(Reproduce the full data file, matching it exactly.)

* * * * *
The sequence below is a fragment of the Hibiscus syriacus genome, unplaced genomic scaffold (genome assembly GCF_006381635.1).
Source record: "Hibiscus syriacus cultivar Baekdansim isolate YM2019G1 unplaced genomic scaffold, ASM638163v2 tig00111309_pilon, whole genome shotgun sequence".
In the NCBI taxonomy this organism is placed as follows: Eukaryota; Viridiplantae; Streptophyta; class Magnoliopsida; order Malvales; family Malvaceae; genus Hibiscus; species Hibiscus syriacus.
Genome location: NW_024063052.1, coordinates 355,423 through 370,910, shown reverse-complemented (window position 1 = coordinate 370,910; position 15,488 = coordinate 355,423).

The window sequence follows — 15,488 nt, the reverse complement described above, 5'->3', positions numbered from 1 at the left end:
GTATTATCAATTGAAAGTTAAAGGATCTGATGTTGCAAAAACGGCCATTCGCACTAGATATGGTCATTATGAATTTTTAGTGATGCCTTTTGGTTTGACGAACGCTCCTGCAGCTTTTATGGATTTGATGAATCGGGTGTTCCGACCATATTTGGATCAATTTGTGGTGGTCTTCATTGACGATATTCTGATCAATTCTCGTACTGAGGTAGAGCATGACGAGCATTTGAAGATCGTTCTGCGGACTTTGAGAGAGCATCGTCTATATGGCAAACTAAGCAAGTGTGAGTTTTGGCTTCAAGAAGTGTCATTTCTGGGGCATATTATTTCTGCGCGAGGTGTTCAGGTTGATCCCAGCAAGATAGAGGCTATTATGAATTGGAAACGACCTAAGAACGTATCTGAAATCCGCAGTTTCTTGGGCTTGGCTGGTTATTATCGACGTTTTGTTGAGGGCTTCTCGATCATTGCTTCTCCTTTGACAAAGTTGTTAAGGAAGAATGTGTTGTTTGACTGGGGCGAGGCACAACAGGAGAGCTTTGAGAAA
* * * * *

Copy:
The sequence below is a fragment of the Hibiscus syriacus genome, unplaced genomic scaffold (genome assembly GCF_006381635.1).
Source record: "Hibiscus syriacus cultivar Baekdansim isolate YM2019G1 unplaced genomic scaffold, ASM638163v2 tig00111309_pilon, whole genome shotgun sequence".
In the NCBI taxonomy this organism is placed as follows: Eukaryota; Viridiplantae; Streptophyta; class Magnoliopsida; order Malvales; family Malvaceae; genus Hibiscus; species Hibiscus syriacus.
Genome location: NW_024063052.1, coordinates 355,423 through 370,910, shown reverse-complemented (window position 1 = coordinate 370,910; position 15,488 = coordinate 355,423).

The window sequence follows — 15,488 nt, the reverse complement described above, 5'->3', positions numbered from 1 at the left end:
GTATTATCAATTGAAAGTTAAAGGATCTGATGTTGCAAAAACGGCCATTCGCACTAGATATGGTCATTATGAATTTTTAGTGATGCCTTTTGGTTTGACGAACGCTCCTGCAGCTTTTATGGATTTGATGAATCGGGTGTTCCGACCATATTTGGATCAATTTGTGGTGGTCTTCATTGACGATATTCTGATCAATTCTCGTACTGAGGTAGAGCATGACGAGCATTTGAAGATCGTTCTGCGGACTTTGAGAGAGCATCGTCTATATGGCAAACTAAGCAAGTGTGAGTTTTGGCTTCAAGAAGTGTCATTTCTGGGGCATATTATTTCTGCGCGAGGTGTTCAGGTTGATCCCAGCAAGATAGAGGCTATTATGAATTGGAAACGACCTAAGAACGTATCTGAAATCCGCAGTTTCTTGGGCTTGGCTGGTTATTATCGACGTTTTGTTGAGGGCTTCTCGATCATTGCTTCTCCTTTGACAAAGTTGTTAAGGAAGAATGTGTTGTTTGACTGGGGCGAGGCACAACAGGAGAGCTTTGAGAAA